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Pointing lasers at sheriff's aircraft resulting in arrests



May 1st, 2011 :: 02:42 p.m. PDT: Another person who pointed a laser at a sheriff's helicopter was arrested this past week. In the past seven months, helicopter pilots and Aero Bureau aircraft from the Los Angeles County Sheriff's Department had lasers pointed at them six times while in flight. Four suspects have been arrested.



The incidents included:



April 26, 2011 - Pico Rivera Sheriff's Station area. A 16-year old Asian male resident of Los Alamitos was arrested.



April 18, 2011 - Century Sheriff's Station area (near Lynwood)



January 23, 2011 - West Covina area



December 20, 2010 - Pico Rivera Sheriff's Station area. A 15-year old Hispanic male resident of Pico Rivera was arrested.



December 11, 2010 - Industry Sheriff's Station area (La Puente). Antonio Chavez, a 25-year old Hispanic male resident of La Puente was arrested.



September 22, 2010 - East Los Angeles Sheriff's Station area. (Maywood) Julio Pineda a 25-year old Hispanic male resident of Maywood was arrested.



Pointing a laser at an aircraft is extremely dangerous and is a felony punishable by up to three years in state prison and a fine of $2,000.00. It can also be a Federal offense, punishable by 20 years in Federal Prison. Sheriff's deputies, police officers and all law enforcement ask that for the safety of the pilots and people on the ground, if you see someone point a laser at an aircraft, immediately call 9-1-1 and report it.



"When the laser hits the plexiglass windshield, it refracts the light and fills the cockpit with laser light, causing disorientaiton or temporary blindness. It has caused long term damage to some pilots," said Sergeant Morrie Zager, a helicopter pilot assigned to Sheriff's Aero Bureau. "This is a serious matter. The pilot's disorientation could cause loss of control of the aircraft."



The most recent incident occurred on Tuesday night, April 26, at 10:47 p.m..



Sheriff's deputy pilots flying a Los Angeles County Sheriff's helicopter reported to deputies on the ground that a person in a car near the Interstate 5 freeway and Rosemead Boulevard was pointing a laser at them.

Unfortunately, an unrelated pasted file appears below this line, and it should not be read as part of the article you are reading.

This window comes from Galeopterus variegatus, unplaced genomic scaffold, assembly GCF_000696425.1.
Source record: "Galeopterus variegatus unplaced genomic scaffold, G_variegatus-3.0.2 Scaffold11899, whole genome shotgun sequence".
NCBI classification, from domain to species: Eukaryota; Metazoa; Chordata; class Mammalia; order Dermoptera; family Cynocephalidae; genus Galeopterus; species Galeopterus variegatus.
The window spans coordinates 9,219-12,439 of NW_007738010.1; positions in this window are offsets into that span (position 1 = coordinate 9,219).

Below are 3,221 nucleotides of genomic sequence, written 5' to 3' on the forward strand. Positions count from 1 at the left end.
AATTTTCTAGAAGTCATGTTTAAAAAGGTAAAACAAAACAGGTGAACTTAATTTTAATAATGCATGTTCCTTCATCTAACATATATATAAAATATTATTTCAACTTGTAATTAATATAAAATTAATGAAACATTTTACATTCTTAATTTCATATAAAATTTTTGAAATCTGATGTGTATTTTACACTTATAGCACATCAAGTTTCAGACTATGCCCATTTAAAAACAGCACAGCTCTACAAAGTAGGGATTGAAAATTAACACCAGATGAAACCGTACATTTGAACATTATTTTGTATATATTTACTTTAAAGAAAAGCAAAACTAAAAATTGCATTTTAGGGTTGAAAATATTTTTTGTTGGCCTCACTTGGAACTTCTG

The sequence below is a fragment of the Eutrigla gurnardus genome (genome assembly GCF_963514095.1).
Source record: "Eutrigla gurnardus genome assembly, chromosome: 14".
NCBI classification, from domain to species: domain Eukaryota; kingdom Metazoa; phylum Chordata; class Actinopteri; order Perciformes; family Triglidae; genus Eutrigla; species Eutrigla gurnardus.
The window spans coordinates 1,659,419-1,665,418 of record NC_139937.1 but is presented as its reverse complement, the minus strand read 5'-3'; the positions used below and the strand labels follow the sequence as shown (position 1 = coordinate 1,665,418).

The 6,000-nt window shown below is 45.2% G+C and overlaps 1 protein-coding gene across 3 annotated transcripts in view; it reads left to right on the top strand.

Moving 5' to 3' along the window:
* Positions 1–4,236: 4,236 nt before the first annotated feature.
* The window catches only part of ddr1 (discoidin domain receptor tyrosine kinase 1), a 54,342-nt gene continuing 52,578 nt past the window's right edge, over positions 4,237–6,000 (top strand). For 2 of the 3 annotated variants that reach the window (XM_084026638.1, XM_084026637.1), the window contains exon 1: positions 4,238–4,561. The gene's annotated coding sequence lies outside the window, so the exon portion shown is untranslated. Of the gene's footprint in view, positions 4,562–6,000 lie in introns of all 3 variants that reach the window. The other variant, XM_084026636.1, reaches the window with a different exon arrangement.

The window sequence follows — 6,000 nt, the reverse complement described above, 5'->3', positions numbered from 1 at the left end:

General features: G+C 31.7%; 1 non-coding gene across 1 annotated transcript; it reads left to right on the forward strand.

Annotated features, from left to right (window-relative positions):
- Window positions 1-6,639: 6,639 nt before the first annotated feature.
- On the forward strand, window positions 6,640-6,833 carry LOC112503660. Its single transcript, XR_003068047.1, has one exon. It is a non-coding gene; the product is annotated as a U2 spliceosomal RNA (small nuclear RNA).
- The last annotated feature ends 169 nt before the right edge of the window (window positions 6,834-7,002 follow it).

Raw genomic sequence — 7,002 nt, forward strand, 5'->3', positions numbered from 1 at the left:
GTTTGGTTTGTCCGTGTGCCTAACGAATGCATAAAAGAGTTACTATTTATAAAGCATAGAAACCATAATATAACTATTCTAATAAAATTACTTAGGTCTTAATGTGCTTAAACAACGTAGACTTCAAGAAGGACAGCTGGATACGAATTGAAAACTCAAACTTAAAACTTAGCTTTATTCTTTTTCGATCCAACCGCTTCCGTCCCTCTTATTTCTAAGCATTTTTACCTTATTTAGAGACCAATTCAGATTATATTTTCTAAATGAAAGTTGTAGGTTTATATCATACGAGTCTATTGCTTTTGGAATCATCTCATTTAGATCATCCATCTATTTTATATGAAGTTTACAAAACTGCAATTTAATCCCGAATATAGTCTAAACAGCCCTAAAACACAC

Pico Rivera Sheriff's Station deputies immediately responded and stopped the car which was traveling south on the 605 freeway. The occupants of the car, including a 16-year old Asian male resident of Los Alamitos who pointed the laser at the aircraft, were detained by deputies. A green laser pen light was found in the juvenile's possession. The suspect admitted that he shined the light at the sheriff's helicopter as it was flying overhead.



The suspect was arrested and transported to Pico Rivera Sheriff's Station. He was later released to his parents and ordered to appear in juvenile court to face the felony charge.



Fortunately, no injuries were reported by either the sheriff's helicopter pilot or the tactical flight deputy.



During previous incidents, pilots have been so distracted or disoriented by laser lights, they have had to land, cancel landings, or take evasive action resulting in not being able to help the public, in order to ensure the safety of flight crews and people on the ground.

The number of incidents nationally in which people pointed lasers at planes and helicopters nearly doubled when comparing 2009 to 2010, from 1,527 incidents in 2009 to 2,836 incidents in 2010, according to the Federal Aviation Administration.



The 108 incidents at the Los Angeles airport last year, was more than any other airport in the nation, as reported by the FAA.



"The FAA is actively warning people not to point high-powered lasers at aircraft because they can damage a pilot's eyes or cause temporary blindness," said FAA Administrator Randy Babbitt. "We continue to ask pilots to immediately report laser events to air traffic controllers so we can contact local law enforcement officials."



FAA news release and the Top 20 Laser Event Reports by Airports in 2010:



http://www.faa.gov/news/press_releases/news_story.cfm?newsId=12298





The awareness of law enforcement has been heightened on the ground and in the air. But we need the public's help to protect everyone's safety. Sheriff's deputies, police officers and all law enforcement ask that for the safety of the pilots and people on the ground, if you see someone point a laser at an aircraft, immediately call 9-1-1 and report it.



Or if you wish to remain Anonymous, call "LA Crime Stoppers" by dialing 800-222-TIPS (8477), texting the letters TIPLA plus your tip to CRIMES (274637), or using the website http://lacrimestoppers.org



Nixle: https://local.nixle.com/alert/4685847/?sub_id=80899





Captain Mike Parker

Sheriff's Headquarters Bureau - Newsroom

Los Angeles County Sheriff's Department

(323) 267-4800

www.lasd.org

SHBNewsroom@lasd.org

Twitter @LASD_News http://twitter.com/#!/LASD_News

http://www.facebook.com/LosAngelesCountySheriffsDepartment



Leroy D. Baca, Sheriff

Los Angeles County Sheriff's Department



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